In a country with several resources like Aspen, where the median house price is $750,000, the conflict focuses on the Castle Creek Energy Center. Between 2007 and 2012, the city spent $7 million on legal fees, grants, equipment and turbines and motors. Some environmental groups opposed the measure due to concerns for aquatic life and the river’s downstream flow. Other organizations supported the project. But Aspen voters decided to end the program in 2012.

Today, Aspen has a $1.4 million hydro turbine and generator. Dave Hornbacher, Aspen’s utility and environment manager, is responsible for finding a customer or project to use the equipment. The city did not disclose its location.

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Ken Neubecker, an environmental expert who opposes the Castle Creek Energy Center, said all this is a lesson for other cities on the road to 100 percent renewable energy. In his estimation, Aspen invested heavily in the original design of the project. He said that nothing could be changed about this plan when it became clear that the plan does not address environmental issues.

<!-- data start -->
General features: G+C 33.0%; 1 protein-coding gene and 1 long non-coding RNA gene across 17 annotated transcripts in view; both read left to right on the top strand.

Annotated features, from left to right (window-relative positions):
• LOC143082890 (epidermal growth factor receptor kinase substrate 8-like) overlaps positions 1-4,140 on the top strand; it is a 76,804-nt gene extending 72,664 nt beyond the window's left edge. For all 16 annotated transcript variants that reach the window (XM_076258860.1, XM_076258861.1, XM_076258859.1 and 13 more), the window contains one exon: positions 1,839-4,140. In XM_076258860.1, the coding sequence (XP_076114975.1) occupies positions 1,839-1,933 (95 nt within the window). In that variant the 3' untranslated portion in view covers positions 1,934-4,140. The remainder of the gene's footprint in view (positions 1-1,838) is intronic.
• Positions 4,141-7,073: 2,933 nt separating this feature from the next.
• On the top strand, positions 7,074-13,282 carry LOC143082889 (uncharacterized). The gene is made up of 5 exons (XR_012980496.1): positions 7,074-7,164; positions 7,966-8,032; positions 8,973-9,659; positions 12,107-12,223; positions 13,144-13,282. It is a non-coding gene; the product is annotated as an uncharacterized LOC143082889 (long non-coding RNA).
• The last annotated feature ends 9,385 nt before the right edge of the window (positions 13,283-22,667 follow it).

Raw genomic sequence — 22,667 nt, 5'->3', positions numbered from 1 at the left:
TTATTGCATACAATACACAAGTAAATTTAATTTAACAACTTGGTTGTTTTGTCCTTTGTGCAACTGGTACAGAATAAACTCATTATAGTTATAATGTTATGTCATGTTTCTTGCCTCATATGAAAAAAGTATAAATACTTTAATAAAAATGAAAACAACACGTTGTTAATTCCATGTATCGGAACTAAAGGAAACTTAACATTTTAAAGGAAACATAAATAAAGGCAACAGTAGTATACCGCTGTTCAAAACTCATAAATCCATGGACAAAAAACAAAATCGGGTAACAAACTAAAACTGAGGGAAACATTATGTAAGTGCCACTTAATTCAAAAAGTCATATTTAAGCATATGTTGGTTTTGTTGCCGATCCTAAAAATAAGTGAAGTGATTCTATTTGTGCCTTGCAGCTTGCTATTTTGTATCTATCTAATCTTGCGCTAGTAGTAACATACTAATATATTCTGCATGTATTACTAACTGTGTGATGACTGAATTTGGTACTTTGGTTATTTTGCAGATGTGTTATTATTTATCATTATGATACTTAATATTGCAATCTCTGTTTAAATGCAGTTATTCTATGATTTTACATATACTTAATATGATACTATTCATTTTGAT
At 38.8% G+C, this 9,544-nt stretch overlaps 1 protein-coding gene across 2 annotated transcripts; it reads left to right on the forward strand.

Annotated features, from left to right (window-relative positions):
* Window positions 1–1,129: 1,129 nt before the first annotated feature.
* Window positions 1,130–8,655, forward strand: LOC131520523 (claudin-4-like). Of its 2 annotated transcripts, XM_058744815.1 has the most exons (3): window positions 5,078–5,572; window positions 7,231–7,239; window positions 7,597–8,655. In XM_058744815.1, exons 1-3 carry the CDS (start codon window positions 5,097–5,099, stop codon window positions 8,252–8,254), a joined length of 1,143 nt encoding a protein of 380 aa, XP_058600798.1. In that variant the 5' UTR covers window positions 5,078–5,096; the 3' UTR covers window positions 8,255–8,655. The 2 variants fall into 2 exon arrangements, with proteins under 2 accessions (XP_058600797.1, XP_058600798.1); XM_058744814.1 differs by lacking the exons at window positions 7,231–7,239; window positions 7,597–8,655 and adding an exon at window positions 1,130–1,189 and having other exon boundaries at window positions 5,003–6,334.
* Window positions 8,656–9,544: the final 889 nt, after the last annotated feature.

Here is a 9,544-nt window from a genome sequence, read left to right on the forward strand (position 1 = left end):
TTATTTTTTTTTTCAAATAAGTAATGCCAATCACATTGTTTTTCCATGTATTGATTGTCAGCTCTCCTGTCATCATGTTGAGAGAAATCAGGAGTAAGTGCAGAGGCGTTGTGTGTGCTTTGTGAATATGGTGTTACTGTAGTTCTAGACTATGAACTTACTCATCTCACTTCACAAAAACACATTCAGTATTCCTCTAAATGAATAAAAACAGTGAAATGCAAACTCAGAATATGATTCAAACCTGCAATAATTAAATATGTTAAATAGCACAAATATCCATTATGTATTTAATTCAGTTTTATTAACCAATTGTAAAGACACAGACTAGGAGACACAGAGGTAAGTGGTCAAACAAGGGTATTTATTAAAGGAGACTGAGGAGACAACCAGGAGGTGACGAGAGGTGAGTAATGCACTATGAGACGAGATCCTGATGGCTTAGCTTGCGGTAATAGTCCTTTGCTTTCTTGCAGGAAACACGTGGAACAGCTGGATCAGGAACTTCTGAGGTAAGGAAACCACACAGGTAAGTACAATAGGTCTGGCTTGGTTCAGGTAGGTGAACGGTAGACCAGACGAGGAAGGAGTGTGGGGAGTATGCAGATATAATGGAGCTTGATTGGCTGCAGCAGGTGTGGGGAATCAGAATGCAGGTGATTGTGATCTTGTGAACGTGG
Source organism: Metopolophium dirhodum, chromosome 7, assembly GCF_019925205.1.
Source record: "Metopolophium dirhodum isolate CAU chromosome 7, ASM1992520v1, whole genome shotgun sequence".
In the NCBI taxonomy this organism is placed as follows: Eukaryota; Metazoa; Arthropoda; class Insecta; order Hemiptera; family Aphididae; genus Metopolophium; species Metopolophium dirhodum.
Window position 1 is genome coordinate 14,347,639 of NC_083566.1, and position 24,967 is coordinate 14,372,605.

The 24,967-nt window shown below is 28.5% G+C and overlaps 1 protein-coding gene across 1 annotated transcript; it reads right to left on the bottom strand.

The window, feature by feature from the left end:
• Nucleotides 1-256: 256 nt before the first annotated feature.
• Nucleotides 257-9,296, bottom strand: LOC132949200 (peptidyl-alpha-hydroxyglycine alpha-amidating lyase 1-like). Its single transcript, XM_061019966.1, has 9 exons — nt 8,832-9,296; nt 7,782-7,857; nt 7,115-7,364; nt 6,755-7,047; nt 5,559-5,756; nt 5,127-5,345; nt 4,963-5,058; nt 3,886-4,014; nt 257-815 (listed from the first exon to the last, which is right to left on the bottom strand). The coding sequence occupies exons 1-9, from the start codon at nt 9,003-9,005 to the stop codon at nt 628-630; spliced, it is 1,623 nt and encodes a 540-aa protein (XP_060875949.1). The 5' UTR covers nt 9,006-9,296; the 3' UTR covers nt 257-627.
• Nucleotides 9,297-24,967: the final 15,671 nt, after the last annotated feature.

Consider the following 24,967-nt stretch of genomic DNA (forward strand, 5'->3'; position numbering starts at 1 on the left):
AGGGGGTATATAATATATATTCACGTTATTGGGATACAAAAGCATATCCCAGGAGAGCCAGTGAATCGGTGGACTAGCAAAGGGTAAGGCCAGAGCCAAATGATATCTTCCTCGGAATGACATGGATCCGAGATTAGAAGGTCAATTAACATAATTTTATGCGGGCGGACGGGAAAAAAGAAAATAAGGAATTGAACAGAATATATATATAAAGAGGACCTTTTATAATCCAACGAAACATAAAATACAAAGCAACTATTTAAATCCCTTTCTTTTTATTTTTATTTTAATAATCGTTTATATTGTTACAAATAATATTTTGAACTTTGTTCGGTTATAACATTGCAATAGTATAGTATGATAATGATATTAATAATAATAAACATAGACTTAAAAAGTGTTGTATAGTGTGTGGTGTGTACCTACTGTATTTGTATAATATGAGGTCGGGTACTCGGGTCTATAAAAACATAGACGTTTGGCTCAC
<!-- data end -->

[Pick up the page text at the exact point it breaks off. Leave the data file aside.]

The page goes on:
“You have to come before the community and say, “This is what we want to do.” How do you think we can get there?” Neubecker said. “Open to new ideas and new ways of thinking. That’s what Aspen does.”

Holy Cross Energy Case Study: Chapter 1

There is a discussion about Aspen’s plans ahead of time. In 2007, he asked voters for more than $5 million in bonds to build a power plant. Voters overwhelmingly approved the idea at the time, rather than finalizing the plans.

Aspen eventually got its electricity needs 100 percent from renewable energy through power purchase agreements. Hornbacher said he can keep ten-year deals at a low cost. There are also benefits for companies that want to build projects. At Ridgeway Reservoir, a 20-year power purchase agreement with Aspen helped the project’s owner, the County Water Conservation District, pay off its debt.